It startles our ears to hear Jesus saying we should hate our parents, our siblings, even spouse and children. What can this mean?
Well the truth is, it’s impossible for us to be sure. It’s impossible to make even a good guess at what Jesus is saying when we read only this short passage.
The gospels are collections of sayings and stories put together by the author or editor in a way that is intended to convey meaning when read in their entirety. The writer of Luke’s gospel, which we have been reading from since the beginning of Advent last fall, has several themes that we can discern; he is particularly interested in portraying the importance for Jesus of the notion of the Commonwealth of God, a term you have heard me use a number of times over the last three months.
Luke wants us to know that a central part of Jesus’ message is to help us understand the nature of the Commonwealth of God. But that concept defies the kind of detailed blueprint we might like to have. It’s not even clear where or when the Commonwealth is. Jesus says that with him it has come near. He seems to say that we can enter it if we behave or believe as he advises.
The Jewish tradition has a belief that if all of the people follow all of the commandments for just one day, then the Messiah will come. And the Messiah is not so much an individual person as it is a new day in our human relationship with God. So we could say that if all the people follow all of the commandments for one day then we will have entered into the Commonwealth of God.
To follow the commandments doesn’t mean just to obey the rules in a grudging sort of way. The greatest commandment, remember, is to love God and neighbour. Our attitude is as important as our behaviour.
So, when Luke records Jesus as saying that we must hate our family, it is unlikely that he is telling us to pick up our guns and spray bullets around the dining room table, which a literal reading might suggest. We can’t be sure this saying is included because Luke thinks it relevant to how we understand the Commonwealth of God, but given that is a concern that is woven throughout his gospel, it gives us a place to start as we try to do that.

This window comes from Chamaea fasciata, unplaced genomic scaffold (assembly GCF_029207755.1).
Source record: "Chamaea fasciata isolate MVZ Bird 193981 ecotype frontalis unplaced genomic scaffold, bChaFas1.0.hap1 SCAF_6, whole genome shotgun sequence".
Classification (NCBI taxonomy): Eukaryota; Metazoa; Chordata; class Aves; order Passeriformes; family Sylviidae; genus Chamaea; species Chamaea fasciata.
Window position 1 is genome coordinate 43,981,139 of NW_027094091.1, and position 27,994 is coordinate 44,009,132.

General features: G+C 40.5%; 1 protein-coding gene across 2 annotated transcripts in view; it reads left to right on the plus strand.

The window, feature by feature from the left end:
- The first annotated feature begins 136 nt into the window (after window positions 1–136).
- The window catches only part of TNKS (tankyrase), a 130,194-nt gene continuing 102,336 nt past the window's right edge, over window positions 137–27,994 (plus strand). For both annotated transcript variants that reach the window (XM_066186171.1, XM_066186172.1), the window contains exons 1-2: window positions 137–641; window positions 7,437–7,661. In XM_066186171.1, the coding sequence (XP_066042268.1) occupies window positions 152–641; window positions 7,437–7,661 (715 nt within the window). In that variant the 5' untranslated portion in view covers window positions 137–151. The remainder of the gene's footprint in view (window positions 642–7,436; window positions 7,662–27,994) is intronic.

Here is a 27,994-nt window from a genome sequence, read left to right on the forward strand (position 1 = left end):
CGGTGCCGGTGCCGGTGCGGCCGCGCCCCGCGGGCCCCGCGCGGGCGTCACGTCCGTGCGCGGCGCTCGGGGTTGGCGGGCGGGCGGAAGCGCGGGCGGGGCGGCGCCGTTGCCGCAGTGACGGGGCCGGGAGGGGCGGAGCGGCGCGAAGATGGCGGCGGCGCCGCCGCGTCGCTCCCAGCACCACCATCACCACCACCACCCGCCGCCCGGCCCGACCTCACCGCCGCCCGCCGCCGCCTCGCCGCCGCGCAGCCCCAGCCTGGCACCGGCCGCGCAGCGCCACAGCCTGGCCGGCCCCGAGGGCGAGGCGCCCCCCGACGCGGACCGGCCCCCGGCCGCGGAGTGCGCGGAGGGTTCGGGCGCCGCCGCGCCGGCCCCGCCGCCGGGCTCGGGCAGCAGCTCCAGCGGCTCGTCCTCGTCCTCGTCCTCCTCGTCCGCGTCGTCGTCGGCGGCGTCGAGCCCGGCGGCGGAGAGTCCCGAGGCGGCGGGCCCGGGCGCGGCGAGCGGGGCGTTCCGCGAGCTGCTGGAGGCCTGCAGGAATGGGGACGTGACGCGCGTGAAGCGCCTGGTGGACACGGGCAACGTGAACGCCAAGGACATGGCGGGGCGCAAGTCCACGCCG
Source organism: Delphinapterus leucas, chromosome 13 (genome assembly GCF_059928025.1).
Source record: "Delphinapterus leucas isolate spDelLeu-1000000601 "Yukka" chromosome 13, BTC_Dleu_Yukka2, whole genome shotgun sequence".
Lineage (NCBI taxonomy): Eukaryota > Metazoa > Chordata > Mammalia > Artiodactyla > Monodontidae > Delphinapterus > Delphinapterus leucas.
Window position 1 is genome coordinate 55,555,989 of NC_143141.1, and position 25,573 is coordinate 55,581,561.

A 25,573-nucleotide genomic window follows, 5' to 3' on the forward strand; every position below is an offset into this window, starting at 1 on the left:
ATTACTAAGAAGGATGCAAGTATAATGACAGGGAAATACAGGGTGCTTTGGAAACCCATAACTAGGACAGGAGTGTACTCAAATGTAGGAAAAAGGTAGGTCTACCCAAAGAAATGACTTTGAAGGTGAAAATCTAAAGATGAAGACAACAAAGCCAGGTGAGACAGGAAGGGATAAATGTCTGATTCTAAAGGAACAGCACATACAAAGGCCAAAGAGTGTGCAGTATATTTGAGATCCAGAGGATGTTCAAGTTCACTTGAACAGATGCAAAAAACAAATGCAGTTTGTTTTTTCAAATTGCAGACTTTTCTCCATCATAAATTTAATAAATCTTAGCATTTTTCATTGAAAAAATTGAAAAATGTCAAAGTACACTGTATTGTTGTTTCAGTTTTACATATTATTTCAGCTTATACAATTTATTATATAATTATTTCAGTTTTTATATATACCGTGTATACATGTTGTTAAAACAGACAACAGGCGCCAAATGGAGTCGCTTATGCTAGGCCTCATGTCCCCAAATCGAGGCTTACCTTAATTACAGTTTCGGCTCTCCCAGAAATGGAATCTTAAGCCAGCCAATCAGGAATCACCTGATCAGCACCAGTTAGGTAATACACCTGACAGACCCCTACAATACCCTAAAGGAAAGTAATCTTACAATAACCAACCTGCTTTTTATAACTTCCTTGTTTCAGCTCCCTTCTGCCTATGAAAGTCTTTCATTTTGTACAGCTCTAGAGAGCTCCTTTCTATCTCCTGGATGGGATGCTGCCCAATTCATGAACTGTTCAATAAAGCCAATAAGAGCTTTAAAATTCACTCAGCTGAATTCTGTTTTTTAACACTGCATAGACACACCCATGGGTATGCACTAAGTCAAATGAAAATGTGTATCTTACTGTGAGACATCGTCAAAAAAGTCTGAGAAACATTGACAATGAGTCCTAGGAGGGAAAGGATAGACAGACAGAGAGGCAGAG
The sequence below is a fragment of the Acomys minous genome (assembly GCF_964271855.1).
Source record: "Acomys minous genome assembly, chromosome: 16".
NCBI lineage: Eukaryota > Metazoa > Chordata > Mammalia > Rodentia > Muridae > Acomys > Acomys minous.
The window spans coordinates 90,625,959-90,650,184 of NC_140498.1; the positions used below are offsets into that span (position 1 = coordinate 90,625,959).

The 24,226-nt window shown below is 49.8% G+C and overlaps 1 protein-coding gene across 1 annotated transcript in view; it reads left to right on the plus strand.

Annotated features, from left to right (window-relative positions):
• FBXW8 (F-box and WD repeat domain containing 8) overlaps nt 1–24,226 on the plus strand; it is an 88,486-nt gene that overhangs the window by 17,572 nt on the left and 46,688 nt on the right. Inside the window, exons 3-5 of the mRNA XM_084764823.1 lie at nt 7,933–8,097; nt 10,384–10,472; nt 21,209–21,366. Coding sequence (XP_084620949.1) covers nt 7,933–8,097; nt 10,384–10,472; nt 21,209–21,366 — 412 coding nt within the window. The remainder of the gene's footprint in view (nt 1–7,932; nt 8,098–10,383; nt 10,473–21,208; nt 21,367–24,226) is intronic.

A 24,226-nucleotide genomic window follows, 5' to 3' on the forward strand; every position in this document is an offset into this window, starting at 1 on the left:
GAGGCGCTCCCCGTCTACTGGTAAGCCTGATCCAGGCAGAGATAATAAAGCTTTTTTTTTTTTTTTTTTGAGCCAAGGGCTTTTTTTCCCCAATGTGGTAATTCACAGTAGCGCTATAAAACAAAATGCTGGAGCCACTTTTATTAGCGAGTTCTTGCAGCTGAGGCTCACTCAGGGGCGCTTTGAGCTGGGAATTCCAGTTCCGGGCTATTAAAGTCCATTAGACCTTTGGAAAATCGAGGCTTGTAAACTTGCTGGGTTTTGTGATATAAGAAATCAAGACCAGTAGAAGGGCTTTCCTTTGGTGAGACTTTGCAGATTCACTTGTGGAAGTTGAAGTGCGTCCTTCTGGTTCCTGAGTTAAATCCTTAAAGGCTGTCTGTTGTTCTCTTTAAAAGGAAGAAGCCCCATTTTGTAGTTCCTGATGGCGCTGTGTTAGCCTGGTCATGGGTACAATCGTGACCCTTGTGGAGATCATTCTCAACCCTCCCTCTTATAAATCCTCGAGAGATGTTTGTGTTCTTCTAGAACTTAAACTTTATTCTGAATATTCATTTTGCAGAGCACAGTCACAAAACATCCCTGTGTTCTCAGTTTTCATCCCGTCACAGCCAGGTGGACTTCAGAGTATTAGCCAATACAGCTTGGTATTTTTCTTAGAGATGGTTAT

I asked Mark to read a passage from Matthew’s gospel this morning that parallels our focus passage from Luke. Comparing the way similar stories or sayings appear in the gospels is one of the basic ways in which we can enrich our understanding of the Bible as we dig a little deeper toward the meaning intended by the author and the meaning that Jesus may have had in mind.
The difference between the two gospels that stands out here is that Luke says we should hate mother and father and Matthew has Jesus say we should love him, Jesus, more than mother and father. Now the latter may be a challenge, but it is far from unimaginable. It is a strong statement about the role that Jesus expects to play in our lives, but it is coherent with a faith that emphasizes loving one’s neighbour.
Why might Luke have recorded Jesus as having said we should hate our family? Well, it may be that he said just that. A first century Galilean peasant speaking in Aramaic might have had in mind that we should think about our mothers and fathers, sisters and brothers the way that Donald Trump thinks about Mexicans. I doubt it, but it is possible.